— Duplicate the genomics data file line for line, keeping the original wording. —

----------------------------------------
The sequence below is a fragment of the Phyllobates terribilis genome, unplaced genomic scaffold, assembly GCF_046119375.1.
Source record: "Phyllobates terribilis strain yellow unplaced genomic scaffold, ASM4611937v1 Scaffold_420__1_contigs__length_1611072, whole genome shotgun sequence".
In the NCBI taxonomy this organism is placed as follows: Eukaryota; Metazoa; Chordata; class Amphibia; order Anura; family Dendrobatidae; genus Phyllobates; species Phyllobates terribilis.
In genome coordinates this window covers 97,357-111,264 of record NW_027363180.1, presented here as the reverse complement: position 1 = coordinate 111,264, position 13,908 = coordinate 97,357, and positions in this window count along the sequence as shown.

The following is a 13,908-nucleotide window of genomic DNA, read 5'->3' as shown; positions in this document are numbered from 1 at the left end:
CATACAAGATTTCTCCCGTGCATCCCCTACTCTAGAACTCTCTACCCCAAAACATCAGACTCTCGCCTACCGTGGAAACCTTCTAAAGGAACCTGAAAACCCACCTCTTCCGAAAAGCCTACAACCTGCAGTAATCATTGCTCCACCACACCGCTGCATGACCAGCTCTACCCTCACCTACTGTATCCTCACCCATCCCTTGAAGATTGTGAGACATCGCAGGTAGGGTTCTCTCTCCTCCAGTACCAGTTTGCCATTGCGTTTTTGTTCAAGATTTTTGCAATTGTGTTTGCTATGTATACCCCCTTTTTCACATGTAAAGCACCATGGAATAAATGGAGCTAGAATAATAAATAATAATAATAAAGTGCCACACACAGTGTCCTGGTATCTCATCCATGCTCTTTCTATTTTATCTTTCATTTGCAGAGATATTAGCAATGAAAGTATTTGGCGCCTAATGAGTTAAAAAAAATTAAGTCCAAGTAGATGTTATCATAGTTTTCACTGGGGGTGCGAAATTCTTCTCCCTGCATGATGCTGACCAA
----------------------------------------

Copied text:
The sequence below is a fragment of the Phyllobates terribilis genome, unplaced genomic scaffold, assembly GCF_046119375.1.
Source record: "Phyllobates terribilis strain yellow unplaced genomic scaffold, ASM4611937v1 Scaffold_420__1_contigs__length_1611072, whole genome shotgun sequence".
In the NCBI taxonomy this organism is placed as follows: Eukaryota; Metazoa; Chordata; class Amphibia; order Anura; family Dendrobatidae; genus Phyllobates; species Phyllobates terribilis.
In genome coordinates this window covers 97,357-111,264 of record NW_027363180.1, presented here as the reverse complement: position 1 = coordinate 111,264, position 13,908 = coordinate 97,357, and positions in this window count along the sequence as shown.

The following is a 13,908-nucleotide window of genomic DNA, read 5'->3' as shown; positions in this document are numbered from 1 at the left end:
CATACAAGATTTCTCCCGTGCATCCCCTACTCTAGAACTCTCTACCCCAAAACATCAGACTCTCGCCTACCGTGGAAACCTTCTAAAGGAACCTGAAAACCCACCTCTTCCGAAAAGCCTACAACCTGCAGTAATCATTGCTCCACCACACCGCTGCATGACCAGCTCTACCCTCACCTACTGTATCCTCACCCATCCCTTGAAGATTGTGAGACATCGCAGGTAGGGTTCTCTCTCCTCCAGTACCAGTTTGCCATTGCGTTTTTGTTCAAGATTTTTGCAATTGTGTTTGCTATGTATACCCCCTTTTTCACATGTAAAGCACCATGGAATAAATGGAGCTAGAATAATAAATAATAATAATAAAGTGCCACACACAGTGTCCTGGTATCTCATCCATGCTCTTTCTATTTTATCTTTCATTTGCAGAGATATTAGCAATGAAAGTATTTGGCGCCTAATGAGTTAAAAAAAATTAAGTCCAAGTAGATGTTATCATAGTTTTCACTGGGGGTGCGAAATTCTTCTCCCTGCATGATGCTGACCAA